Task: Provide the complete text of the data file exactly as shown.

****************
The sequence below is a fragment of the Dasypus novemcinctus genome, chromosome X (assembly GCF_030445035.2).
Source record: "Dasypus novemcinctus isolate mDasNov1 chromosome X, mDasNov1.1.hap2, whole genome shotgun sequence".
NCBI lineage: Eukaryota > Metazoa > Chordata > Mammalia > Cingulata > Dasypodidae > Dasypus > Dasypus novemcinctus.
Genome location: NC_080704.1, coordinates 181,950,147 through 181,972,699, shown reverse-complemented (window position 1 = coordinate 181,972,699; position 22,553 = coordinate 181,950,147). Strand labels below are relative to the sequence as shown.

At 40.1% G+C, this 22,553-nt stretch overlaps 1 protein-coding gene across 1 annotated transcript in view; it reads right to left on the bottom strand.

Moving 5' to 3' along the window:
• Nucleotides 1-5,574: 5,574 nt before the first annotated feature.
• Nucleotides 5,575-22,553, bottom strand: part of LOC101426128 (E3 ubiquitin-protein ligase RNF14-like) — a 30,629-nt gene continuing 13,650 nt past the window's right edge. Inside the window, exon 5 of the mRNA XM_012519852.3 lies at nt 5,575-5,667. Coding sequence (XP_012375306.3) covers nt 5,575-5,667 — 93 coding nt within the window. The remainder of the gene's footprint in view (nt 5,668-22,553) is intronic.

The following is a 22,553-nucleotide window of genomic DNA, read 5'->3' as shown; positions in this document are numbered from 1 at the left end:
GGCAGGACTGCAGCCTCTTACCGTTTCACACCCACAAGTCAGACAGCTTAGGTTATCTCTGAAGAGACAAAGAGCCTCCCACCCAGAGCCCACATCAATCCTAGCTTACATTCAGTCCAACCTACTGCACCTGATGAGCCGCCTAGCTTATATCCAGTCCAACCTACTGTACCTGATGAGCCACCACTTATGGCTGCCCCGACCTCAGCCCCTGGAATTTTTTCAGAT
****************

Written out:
The sequence below is a fragment of the Dasypus novemcinctus genome, chromosome X (assembly GCF_030445035.2).
Source record: "Dasypus novemcinctus isolate mDasNov1 chromosome X, mDasNov1.1.hap2, whole genome shotgun sequence".
NCBI lineage: Eukaryota > Metazoa > Chordata > Mammalia > Cingulata > Dasypodidae > Dasypus > Dasypus novemcinctus.
Genome location: NC_080704.1, coordinates 181,950,147 through 181,972,699, shown reverse-complemented (window position 1 = coordinate 181,972,699; position 22,553 = coordinate 181,950,147). Strand labels below are relative to the sequence as shown.

At 40.1% G+C, this 22,553-nt stretch overlaps 1 protein-coding gene across 1 annotated transcript in view; it reads right to left on the bottom strand.

Moving 5' to 3' along the window:
• Nucleotides 1-5,574: 5,574 nt before the first annotated feature.
• Nucleotides 5,575-22,553, bottom strand: part of LOC101426128 (E3 ubiquitin-protein ligase RNF14-like) — a 30,629-nt gene continuing 13,650 nt past the window's right edge. Inside the window, exon 5 of the mRNA XM_012519852.3 lies at nt 5,575-5,667. Coding sequence (XP_012375306.3) covers nt 5,575-5,667 — 93 coding nt within the window. The remainder of the gene's footprint in view (nt 5,668-22,553) is intronic.

The following is a 22,553-nucleotide window of genomic DNA, read 5'->3' as shown; positions in this document are numbered from 1 at the left end:
GGCAGGACTGCAGCCTCTTACCGTTTCACACCCACAAGTCAGACAGCTTAGGTTATCTCTGAAGAGACAAAGAGCCTCCCACCCAGAGCCCACATCAATCCTAGCTTACATTCAGTCCAACCTACTGCACCTGATGAGCCGCCTAGCTTATATCCAGTCCAACCTACTGTACCTGATGAGCCACCACTTATGGCTGCCCCGACCTCAGCCCCTGGAATTTTTTCAGAT